made for the job. On this Mounty I used 7 cans
of paint! 3 cans of the main colour for the front
(cab). 3 cans for the rear (bed) & a can of
lacquer for the whole body. Expensive I know,
But well worth the finish I got. It would be a
good idea to spray this body fitted together,
But I didn't & did the front first, Then the
rear. With metallic paint, Make sure you get the
covering right or you will have the front looking
a shade lighter than the rear, Or vice versa.
I always put a coat of paint on the inside of
any body I do to start with, Just to give it that
nice finishing touch when you look at the completed
body. And you don't see any over spray on the
inside. Good even coats is what you need. Remembering
at ALL times about that dreaded running! Don't
be tempted to go back & spray that bit you
thought you'd missed. Leave it until the next
coat. I got about 2 coats per can front &
rear, So that's 6 coats in total of paint! That
is the maximum without starting to loose some
of the body detailing.
With my main paint on & dry, I left it for
at least a couple of days before the lacquer was
applied. Lacquer is another art of it's own. You
don't need much of it on, Thin coats is better.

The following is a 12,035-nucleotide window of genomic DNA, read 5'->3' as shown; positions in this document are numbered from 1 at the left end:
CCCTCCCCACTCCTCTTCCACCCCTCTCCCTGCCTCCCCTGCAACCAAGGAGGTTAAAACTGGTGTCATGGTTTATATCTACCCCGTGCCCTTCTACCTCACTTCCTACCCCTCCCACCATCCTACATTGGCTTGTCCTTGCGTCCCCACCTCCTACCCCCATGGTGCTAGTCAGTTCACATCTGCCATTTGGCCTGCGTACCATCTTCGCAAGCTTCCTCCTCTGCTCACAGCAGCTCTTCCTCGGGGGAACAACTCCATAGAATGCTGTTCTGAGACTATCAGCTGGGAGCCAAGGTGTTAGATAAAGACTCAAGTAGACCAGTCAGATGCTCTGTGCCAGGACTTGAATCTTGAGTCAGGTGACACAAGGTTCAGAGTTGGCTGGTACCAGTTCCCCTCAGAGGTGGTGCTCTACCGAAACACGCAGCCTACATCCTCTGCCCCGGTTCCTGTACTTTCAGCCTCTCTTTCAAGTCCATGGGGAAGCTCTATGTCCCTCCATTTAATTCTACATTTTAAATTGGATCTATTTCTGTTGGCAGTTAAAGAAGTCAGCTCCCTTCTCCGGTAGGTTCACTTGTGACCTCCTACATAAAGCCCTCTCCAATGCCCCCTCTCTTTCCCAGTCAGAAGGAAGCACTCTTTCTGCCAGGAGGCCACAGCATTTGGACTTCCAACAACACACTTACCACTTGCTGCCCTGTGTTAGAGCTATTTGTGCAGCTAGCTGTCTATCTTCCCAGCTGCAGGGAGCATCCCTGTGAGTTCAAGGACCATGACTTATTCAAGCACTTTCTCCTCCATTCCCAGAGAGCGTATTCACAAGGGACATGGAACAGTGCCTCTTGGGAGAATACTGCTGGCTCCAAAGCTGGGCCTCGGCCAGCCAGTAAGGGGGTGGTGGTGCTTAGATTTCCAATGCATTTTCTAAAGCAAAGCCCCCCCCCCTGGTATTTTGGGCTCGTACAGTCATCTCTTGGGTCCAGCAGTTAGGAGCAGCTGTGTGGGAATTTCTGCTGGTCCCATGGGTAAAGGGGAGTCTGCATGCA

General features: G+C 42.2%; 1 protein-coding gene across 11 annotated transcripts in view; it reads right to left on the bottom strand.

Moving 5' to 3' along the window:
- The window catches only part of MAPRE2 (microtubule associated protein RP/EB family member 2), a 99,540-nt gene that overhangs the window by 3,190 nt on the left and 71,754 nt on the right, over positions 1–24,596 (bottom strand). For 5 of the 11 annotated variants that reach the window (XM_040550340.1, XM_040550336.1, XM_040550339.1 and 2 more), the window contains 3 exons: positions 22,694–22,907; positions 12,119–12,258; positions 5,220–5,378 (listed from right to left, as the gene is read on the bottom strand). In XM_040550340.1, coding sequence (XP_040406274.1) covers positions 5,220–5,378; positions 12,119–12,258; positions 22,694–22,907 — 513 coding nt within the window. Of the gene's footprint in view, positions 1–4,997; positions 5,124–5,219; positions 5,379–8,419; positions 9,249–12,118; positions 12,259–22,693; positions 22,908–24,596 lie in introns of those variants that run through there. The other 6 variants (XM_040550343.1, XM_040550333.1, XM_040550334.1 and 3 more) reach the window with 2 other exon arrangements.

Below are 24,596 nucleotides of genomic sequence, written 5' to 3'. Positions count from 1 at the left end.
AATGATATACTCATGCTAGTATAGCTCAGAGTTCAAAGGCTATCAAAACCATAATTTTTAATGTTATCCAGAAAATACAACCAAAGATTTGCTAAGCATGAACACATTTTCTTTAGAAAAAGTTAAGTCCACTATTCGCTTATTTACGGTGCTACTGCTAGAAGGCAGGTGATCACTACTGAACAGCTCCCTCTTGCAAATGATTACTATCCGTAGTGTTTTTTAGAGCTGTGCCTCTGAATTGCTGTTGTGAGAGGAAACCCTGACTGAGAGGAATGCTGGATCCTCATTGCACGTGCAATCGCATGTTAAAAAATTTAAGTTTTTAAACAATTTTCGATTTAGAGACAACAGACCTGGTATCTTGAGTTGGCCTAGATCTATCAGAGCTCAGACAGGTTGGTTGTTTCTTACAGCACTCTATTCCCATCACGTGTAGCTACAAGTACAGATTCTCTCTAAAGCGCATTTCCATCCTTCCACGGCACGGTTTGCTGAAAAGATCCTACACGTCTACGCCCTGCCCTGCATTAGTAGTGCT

But remember to leave to dry proper between coats
& for best results I use the 1500 wet/dry
paper again to flat back the lacquer to get that
deep gorgeous finish. After 2-3 coats of lacquer
leave it for a week or so before you start with
the last 1500 wet/dry again to flat it back for
the last time. Now it's ready for some good polishing.
Be extremely careful here not to go through the
lacquer! I use 'Mer' car polish. Or any other
good car polish will do. Gently bring that finish
to a superb shine with some careful circular motions.
Do area's at a time.. Roof, Bonnet, Wing etc.
If your really careful the finish will be amazing!
Nearly forgot! While I was waiting between coats.
I sprayed the front lower valance on the front
grill & the surround around the cab rear window.
Both same colour as the body. Remember to mask
that window up well! Use wide masking tape &
cut around the window rubber edge to get that
perfect mask. To be honest while doing any body.
Use Tamiya masking tape as much as possible where
ever you can. Always make 100% sure you've really
rubbed those edges down. Then you should eliminate
any paint creep under the tape.
Next is the 'Satin black' spray on the front grill.
I like doing these as they are easy & the
satin paint always goes on nice. Mask up the lower
valance, Again take your time to get it masked
good & sealed well. I use car paint again
for that 'satin' finish.
Make sure you get into all those grill parts with
the spray. Hold it again in your hand with some
gloves on & turn it around as you spray. After
2-3 coats take off the masking tape asap, So it
doesn't react with the body colour under it. As
I've had problems like this on certain Tamiya
paints & masking tapes.
Right, Now all the main spraying has been done
were onto detailing. Oh no! I hear you cry, But
yes it has to be done & if you've got that
steady hand & loads of patience it can turn
a model into something fantastic!